The festival has overcome some challenges. In 2004, the year the festival was supposed to host the wedding of two of its founding organizers who met and fell in love while planning the first festival, an unexpected storm swept through, blowing many cultural artifacts into the river. It caused an emergency shutdown and some injuries from flying debris. Flooding and construction forced the festival to move locations several times. It’s been on the Southridge Mall grounds, and at the Blank Park Zoo where guests had full access to the zoo with their $5 admission price. It’s had some wonderful highlights as well. “My daughters remember meeting Dora the Explorer. They were so excited because they watched her on TV every day,” recalls Peña. Crowds also enjoyed Lucha Libre, pony rides, Aztec dancers, low riders, parades of children dressed in traditional clothing, and even a petting zoo.
It has grown into a two-day event and is the largest ethnic festival in Iowa. That level of growth requires a lot of fundraising. “When I first took over, I had to raise a little over $90,000,” recalls Gonzalez. “Today that’s increased to three times as much. Tents alone are over $40,000 and nearly ten thousand for generators. It costs between $12,000 and $15,000 for stage and sound, another $15,000 for entertainment.” That doesn’t include trash, which went up $5,000 in 2022 when the festival hired Recycle Me Iowa to be more environmentally conscious. There is also the cost of insurance, licenses, security, portable restrooms, permits, fencing, water, and other things that ensure the space is safe, well-kept, and comfortable for thousands of guests. “People always ask why we charge an entrance fee when other festivals don’t. It creates unrestricted funds that go back into the community,” explains Gonzalez. It is the only festival that donates at least $25,000 a year towards programs and scholarships. From the beginning, the festival wanted to be of the community, for the community. When Hurricane Katrina hit in 2005 and Latinos fled the south for Iowa, the festival helped with their relocation costs from those unrestricted funds. “Sponsors have been loyal but provide funds for specific parts of the festival,” explains Gonzalez. The entrance fees, which haven’t increased since the first festival over twenty years ago, help keep costs down for vendors as well, allowing smaller family-owned businesses to participate. “The public doesn’t realize how much it costs. It’s nerve wracking to raise more and more money every year. You never know when sponsors might pull funding. Entrance fees pay deposits for next year, help with crowd control and keep things safer with an enclosed space,” says Gonzalez. “In an ideal world, if I could find major sponsors to commit for years to come, I would make it free. The caveat is that we won’t have unrestricted funds to help the community the rest of the year.”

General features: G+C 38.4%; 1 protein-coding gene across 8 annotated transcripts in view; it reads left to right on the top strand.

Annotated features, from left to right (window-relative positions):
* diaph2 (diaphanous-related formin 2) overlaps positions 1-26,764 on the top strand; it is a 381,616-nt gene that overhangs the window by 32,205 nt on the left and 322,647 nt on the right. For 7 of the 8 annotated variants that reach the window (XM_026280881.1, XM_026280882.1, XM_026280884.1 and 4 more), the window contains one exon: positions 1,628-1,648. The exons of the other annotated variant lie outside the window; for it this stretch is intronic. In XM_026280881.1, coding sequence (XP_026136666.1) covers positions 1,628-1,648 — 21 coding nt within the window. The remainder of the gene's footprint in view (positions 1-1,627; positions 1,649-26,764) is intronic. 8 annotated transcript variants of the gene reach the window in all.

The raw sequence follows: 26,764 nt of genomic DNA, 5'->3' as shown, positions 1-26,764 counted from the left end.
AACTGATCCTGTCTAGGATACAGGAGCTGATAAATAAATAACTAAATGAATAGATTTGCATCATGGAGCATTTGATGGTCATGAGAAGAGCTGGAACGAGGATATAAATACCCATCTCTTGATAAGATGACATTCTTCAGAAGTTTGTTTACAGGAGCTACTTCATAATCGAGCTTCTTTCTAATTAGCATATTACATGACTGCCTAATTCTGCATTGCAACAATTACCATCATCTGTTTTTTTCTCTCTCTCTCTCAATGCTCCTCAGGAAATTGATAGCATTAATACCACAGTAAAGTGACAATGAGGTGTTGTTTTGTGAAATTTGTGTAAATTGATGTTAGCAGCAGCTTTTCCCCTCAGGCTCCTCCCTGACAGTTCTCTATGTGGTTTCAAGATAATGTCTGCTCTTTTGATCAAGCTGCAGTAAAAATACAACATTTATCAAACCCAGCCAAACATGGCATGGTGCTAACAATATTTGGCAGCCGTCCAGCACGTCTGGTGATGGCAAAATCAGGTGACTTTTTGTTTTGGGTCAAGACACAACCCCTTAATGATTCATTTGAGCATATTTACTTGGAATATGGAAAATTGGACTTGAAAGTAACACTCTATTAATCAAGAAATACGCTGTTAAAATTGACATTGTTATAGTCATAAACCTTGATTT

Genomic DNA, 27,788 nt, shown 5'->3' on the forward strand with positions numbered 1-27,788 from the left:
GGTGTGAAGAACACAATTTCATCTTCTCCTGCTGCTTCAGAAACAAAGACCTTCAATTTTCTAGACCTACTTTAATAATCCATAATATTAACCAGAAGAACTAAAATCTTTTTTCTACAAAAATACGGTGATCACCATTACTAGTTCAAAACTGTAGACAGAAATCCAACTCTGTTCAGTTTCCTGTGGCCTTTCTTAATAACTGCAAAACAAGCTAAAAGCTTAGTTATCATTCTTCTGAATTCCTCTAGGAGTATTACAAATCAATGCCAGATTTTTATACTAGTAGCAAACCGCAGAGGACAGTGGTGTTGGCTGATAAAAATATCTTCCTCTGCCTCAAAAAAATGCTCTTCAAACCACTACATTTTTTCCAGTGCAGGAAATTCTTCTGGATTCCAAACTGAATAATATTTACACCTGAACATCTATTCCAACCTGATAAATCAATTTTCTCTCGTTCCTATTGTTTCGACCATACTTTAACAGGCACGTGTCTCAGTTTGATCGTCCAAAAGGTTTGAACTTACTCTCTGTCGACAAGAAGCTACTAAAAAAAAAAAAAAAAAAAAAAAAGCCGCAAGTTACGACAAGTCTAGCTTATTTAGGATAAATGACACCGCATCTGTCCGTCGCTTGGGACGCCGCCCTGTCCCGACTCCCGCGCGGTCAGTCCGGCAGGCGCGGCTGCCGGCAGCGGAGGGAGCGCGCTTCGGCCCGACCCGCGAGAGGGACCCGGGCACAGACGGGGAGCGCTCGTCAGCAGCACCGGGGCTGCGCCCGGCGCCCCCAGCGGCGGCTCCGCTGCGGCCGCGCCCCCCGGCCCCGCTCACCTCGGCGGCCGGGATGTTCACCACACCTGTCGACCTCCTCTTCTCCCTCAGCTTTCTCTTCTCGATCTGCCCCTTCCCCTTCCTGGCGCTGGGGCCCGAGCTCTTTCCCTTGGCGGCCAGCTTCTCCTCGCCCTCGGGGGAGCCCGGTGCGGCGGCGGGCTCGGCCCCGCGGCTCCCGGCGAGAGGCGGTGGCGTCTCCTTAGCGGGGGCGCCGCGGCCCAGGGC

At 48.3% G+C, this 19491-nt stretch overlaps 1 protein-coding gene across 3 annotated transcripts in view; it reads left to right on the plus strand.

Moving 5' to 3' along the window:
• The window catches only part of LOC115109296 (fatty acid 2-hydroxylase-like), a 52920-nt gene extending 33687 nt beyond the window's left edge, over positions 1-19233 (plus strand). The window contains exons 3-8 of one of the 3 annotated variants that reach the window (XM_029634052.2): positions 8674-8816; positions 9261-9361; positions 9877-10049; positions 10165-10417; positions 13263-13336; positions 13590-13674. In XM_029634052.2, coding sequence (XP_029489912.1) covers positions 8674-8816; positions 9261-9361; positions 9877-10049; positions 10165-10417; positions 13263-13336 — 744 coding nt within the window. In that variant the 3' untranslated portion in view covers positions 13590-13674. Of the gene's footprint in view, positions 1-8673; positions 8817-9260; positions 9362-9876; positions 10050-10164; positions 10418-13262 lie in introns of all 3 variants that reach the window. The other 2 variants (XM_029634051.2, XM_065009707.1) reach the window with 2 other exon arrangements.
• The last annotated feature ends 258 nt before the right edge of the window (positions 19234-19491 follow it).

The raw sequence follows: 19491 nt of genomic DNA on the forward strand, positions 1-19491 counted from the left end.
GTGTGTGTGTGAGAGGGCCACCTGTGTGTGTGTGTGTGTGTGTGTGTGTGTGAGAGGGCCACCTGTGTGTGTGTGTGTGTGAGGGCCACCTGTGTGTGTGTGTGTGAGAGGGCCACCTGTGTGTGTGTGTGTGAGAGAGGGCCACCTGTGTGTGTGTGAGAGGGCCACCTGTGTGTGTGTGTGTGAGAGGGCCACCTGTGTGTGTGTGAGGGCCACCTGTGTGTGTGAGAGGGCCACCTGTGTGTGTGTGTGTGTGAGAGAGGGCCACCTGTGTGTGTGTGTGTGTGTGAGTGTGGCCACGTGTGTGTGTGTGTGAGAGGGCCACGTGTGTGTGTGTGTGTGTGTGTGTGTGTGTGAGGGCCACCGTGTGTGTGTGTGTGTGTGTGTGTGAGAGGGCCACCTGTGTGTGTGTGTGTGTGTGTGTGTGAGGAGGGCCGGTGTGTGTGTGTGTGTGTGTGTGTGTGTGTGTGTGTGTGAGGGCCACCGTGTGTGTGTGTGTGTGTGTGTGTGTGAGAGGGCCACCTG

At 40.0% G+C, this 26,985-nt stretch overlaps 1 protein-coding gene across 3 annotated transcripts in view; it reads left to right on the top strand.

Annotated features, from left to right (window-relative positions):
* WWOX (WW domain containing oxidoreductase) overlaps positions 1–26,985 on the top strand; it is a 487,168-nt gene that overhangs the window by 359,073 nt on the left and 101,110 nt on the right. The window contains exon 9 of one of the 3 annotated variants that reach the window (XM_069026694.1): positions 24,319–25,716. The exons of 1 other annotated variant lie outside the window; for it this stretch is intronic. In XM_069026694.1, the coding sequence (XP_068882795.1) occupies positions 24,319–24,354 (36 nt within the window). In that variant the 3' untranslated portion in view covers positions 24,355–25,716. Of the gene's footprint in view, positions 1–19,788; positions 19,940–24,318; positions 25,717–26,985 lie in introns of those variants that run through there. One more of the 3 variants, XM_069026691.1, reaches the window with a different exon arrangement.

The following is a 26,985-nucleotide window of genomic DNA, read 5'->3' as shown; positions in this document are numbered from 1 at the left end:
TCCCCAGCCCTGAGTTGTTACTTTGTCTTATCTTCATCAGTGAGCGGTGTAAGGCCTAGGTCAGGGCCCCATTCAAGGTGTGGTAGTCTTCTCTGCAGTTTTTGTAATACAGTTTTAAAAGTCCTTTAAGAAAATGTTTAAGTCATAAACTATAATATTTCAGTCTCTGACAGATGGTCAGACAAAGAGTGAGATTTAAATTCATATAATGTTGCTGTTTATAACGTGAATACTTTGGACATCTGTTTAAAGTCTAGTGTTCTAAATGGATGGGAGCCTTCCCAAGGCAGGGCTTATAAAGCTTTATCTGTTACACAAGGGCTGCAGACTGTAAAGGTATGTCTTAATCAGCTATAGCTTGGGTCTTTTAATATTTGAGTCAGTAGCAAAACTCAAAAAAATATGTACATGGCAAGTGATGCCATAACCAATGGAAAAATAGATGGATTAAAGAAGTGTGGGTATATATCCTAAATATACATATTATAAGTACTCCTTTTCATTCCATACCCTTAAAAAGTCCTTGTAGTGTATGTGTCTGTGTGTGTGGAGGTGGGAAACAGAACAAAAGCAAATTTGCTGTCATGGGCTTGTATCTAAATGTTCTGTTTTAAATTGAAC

Today, the committees are run by board members who also oversee the governance of the organization, including planning for its future. Its goals include keeping the festival affordable and accessible for guests and vendors, always being family-friendly, and bringing something new every year. Some of those new features include roving musicians, youth performers from various Latin American countries, and partnerships. This year the festival teamed up with the Des Moines Music Coalition to bring Cuban jazz musician Alfredo Rodriguez on September 21 to kick-off festivities with a concert at the Temple for Performing Arts. The music line-up for Saturday and Sunday is robust with salsa, merengue, hi-energy dance music, and Bomba, an Afro-Puerto Rican dance from the 1400s. “Seems like every year we have to make the dance floor bigger and bigger. That’s a good problem to have,” chuckles Gonzalez. Through it all, one thing remains true; the festival brings together communities and culture.